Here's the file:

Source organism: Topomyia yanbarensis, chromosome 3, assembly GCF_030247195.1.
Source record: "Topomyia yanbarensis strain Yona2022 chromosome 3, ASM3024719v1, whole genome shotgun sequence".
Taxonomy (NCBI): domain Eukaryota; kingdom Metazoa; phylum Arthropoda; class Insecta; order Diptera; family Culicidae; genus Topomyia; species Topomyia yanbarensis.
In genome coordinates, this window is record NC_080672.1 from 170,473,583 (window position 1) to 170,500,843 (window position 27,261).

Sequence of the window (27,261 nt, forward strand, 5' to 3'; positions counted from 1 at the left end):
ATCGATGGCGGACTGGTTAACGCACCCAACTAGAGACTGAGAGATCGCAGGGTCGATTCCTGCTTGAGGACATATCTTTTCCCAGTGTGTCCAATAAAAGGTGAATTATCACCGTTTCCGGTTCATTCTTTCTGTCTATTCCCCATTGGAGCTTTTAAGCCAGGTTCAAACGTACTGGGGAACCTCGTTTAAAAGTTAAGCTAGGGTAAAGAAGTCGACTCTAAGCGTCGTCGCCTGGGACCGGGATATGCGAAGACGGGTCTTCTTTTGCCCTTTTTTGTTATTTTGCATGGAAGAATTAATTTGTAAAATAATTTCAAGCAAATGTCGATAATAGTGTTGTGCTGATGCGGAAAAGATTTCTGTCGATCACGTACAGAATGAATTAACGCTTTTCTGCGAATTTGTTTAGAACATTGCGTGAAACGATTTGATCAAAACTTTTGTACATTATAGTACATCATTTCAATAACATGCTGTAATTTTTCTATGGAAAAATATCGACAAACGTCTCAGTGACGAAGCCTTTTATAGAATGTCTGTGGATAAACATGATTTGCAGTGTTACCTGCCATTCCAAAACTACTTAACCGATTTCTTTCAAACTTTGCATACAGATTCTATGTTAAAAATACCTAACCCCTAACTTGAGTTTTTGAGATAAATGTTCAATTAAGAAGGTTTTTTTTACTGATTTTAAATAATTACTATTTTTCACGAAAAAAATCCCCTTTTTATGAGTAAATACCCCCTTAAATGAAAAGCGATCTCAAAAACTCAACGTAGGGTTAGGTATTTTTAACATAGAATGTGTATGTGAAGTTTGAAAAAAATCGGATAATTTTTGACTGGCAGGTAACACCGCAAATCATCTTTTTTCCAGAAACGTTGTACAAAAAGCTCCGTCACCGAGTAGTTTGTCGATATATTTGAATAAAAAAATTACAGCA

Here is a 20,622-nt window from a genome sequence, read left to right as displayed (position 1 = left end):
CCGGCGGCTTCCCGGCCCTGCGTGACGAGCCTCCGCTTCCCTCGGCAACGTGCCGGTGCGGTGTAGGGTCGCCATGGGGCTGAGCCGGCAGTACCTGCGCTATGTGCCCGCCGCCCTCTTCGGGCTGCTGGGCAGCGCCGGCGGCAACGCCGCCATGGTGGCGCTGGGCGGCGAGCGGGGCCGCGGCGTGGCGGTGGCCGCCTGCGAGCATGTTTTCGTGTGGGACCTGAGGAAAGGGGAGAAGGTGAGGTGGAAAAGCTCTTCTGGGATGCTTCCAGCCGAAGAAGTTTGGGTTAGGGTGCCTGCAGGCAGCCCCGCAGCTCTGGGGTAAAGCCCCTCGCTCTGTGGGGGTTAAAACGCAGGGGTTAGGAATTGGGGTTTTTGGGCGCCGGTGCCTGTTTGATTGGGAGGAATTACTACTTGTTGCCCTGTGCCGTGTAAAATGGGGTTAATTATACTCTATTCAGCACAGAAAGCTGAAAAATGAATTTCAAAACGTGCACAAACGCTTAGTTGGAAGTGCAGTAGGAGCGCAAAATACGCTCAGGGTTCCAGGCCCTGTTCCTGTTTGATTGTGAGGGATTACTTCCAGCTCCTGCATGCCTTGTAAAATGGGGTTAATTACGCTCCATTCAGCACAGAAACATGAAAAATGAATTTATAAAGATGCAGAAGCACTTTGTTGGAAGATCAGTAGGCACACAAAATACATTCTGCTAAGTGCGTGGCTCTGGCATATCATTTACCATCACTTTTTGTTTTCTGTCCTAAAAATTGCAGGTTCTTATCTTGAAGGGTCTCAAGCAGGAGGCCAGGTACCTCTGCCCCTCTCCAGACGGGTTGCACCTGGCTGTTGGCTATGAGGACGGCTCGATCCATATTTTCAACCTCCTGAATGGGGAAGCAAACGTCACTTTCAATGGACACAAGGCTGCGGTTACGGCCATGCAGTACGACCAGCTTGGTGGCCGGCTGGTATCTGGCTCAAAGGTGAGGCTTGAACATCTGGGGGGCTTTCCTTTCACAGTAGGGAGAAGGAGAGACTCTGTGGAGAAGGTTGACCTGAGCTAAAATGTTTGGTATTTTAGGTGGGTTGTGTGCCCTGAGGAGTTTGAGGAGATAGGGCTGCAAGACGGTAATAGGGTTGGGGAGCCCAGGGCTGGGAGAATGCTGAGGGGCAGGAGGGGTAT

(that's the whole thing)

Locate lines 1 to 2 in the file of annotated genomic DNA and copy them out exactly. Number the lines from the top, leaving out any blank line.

Source organism: Topomyia yanbarensis, chromosome 3, assembly GCF_030247195.1.
Source record: "Topomyia yanbarensis strain Yona2022 chromosome 3, ASM3024719v1, whole genome shotgun sequence".